"I'm slightly overweight, I smoke and have the odd drink but he never mentioned the effects of diet, smoking or alcohol," says Ms Hart, a 38-year-old publicity officer.
"He never explained what the consequences of high blood pressure could be. I went back two years ago and he just told me I should continue to be monitored. A year ago he put me on diuretics, [drugs that promote fluid loss by increasing urine production] but they didn't lower my blood pressure."
Caring for patients with hypertension is not always doctors' strongest suit. A study carried out at Charing Cross and Westminster Medical School three years ago revealed that a third of junior hospital doctors did not know how to take blood pressure properly.
"A lot of blood pressure measurement is very badly done, partly because medical students are only shown how to do it in their first year," maintains Professor Gareth Beevers, vice-president of the British Hypertension Society and a consultant general physician who runs an antenatal hypertension clinic at the City Hospital, Birmingham.
Mistakes are frequently made, he says. "Because it's a relatively simple procedure, familiarity breeds contempt. A significant minority of people are being treated for hypertension when their blood pressure is probably normal - and vice versa."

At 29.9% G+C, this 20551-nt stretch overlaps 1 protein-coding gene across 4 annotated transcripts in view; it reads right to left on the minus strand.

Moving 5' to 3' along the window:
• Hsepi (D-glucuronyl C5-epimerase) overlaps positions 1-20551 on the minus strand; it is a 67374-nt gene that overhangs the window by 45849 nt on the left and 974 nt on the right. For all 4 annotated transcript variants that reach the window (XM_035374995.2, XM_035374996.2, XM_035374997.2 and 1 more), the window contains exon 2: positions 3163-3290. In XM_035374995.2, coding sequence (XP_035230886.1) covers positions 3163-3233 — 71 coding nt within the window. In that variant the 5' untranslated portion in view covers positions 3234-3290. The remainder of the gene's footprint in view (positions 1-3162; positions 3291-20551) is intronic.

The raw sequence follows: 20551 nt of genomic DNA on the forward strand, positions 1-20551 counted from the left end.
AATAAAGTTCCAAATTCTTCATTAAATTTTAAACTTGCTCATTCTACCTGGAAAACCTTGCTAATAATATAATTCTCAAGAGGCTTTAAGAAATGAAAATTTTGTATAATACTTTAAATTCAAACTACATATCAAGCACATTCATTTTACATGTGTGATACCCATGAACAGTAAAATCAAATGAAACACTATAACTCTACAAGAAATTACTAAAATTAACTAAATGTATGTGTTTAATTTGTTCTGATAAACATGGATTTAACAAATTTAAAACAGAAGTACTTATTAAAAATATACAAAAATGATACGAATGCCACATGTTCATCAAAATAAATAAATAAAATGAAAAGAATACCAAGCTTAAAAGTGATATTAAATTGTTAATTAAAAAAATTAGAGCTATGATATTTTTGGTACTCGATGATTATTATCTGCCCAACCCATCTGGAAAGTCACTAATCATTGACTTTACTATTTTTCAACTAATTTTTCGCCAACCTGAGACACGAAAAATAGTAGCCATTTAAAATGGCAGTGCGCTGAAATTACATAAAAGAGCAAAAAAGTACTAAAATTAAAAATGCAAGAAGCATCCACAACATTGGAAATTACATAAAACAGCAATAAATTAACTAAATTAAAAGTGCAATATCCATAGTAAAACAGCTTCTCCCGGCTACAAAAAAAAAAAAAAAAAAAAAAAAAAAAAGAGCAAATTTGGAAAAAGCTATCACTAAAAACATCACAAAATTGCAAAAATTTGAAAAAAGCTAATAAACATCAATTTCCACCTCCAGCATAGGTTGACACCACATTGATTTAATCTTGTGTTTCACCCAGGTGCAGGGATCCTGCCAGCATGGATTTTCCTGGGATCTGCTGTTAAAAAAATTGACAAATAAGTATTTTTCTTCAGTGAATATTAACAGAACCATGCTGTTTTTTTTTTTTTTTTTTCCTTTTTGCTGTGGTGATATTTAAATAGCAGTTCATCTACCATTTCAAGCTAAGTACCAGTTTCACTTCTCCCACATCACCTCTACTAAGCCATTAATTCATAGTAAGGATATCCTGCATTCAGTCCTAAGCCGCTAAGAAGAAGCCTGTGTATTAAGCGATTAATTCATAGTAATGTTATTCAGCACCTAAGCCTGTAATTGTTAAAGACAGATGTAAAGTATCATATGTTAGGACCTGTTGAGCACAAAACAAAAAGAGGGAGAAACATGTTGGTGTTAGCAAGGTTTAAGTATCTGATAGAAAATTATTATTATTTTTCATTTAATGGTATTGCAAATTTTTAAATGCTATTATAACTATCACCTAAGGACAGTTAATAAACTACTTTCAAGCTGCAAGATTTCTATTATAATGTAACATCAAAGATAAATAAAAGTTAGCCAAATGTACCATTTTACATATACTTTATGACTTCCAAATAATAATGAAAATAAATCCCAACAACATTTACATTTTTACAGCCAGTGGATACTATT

One in seven people in Britain has high blood pressure - and most of them feel perfectly well. There are usually no symptoms - the only way to find out if your blood pressure is creeping up is to have it checked regularly. High blood pressure puts a considerable strain on the heart and blood vessels and is dangerous: a 40-year-old with hypertension is 30 times more likely to have a stroke than someone with normal blood pressure.
"High blood pressure is very serious," says Dr Sylvia McLauchlan, director general of the Stroke Association. "The risk of a stroke increases if you're overweight, if you smoke and as you get older, and high blood pressure is an unnecessary additional risk. If you don't treat it, you will inevitably get trouble."